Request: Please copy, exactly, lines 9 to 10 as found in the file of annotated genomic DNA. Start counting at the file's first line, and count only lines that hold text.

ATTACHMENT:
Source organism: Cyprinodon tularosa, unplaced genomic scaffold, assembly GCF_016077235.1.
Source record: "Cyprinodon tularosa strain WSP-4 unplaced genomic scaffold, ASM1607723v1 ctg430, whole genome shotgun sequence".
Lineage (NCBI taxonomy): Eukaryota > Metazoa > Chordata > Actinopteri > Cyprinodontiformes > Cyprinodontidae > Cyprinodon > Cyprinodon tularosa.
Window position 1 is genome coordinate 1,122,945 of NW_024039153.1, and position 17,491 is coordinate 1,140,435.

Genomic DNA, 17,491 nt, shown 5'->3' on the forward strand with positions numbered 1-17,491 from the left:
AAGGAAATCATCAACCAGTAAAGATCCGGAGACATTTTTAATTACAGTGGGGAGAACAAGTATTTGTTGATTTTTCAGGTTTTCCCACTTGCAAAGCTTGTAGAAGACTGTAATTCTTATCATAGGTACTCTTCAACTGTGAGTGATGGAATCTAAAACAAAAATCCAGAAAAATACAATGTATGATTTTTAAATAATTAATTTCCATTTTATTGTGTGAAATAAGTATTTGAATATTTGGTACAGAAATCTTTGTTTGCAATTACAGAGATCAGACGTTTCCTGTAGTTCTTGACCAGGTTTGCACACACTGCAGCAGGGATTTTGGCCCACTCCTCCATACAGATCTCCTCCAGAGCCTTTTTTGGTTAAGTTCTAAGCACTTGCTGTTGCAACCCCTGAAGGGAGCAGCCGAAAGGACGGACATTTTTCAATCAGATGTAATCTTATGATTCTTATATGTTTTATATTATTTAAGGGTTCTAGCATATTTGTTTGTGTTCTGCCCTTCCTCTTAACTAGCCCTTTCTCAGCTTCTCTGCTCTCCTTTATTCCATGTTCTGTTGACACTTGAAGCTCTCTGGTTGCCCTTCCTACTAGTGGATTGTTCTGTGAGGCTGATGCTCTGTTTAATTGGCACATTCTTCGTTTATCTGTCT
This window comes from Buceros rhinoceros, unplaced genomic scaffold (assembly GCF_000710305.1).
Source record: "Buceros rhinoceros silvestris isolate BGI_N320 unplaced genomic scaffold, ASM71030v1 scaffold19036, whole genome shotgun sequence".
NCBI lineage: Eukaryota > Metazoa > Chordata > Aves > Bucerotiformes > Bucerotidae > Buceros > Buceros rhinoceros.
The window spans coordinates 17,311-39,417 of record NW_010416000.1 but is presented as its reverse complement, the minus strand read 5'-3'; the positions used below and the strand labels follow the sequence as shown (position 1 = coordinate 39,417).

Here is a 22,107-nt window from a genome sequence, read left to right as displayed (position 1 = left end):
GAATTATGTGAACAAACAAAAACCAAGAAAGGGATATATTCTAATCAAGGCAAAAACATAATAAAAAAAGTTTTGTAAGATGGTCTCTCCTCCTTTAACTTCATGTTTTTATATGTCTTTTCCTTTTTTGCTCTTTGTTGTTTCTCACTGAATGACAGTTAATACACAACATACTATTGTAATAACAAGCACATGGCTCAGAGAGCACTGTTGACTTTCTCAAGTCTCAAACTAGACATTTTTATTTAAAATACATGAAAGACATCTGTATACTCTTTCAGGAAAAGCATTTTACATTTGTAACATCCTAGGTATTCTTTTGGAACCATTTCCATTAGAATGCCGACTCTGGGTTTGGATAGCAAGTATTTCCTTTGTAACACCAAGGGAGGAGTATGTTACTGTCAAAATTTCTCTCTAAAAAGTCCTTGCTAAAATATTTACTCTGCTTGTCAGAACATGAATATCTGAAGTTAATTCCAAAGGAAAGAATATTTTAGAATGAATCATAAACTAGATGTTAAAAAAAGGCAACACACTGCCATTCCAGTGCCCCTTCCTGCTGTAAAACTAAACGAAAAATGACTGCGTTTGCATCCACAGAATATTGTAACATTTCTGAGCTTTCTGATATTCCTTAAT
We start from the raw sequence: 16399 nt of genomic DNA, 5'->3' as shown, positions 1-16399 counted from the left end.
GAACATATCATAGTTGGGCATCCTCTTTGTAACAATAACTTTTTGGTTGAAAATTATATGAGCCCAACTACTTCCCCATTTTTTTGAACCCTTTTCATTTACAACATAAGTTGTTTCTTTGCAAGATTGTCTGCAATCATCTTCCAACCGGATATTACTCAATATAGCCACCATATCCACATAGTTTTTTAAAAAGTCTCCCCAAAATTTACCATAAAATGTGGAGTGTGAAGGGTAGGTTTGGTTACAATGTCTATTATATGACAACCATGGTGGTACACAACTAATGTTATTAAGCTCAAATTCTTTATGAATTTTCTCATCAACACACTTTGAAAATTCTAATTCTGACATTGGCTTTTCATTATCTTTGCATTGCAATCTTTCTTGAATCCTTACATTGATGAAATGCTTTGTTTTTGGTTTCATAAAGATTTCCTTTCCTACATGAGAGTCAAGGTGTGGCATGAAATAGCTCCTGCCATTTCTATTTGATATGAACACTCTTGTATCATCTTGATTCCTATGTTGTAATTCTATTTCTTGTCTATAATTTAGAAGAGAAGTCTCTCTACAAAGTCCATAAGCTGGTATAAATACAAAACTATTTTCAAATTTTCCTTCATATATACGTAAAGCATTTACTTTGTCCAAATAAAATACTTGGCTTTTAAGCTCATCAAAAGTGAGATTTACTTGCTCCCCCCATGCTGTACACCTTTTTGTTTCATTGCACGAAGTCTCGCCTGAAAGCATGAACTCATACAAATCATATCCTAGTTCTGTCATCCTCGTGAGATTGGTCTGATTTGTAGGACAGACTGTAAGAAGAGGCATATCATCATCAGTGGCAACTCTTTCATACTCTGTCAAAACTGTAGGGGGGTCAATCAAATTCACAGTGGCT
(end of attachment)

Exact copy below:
NCBI lineage: Eukaryota > Metazoa > Chordata > Aves > Bucerotiformes > Bucerotidae > Buceros > Buceros rhinoceros.
The window spans coordinates 17,311-39,417 of record NW_010416000.1 but is presented as its reverse complement, the minus strand read 5'-3'; the positions used below and the strand labels follow the sequence as shown (position 1 = coordinate 39,417).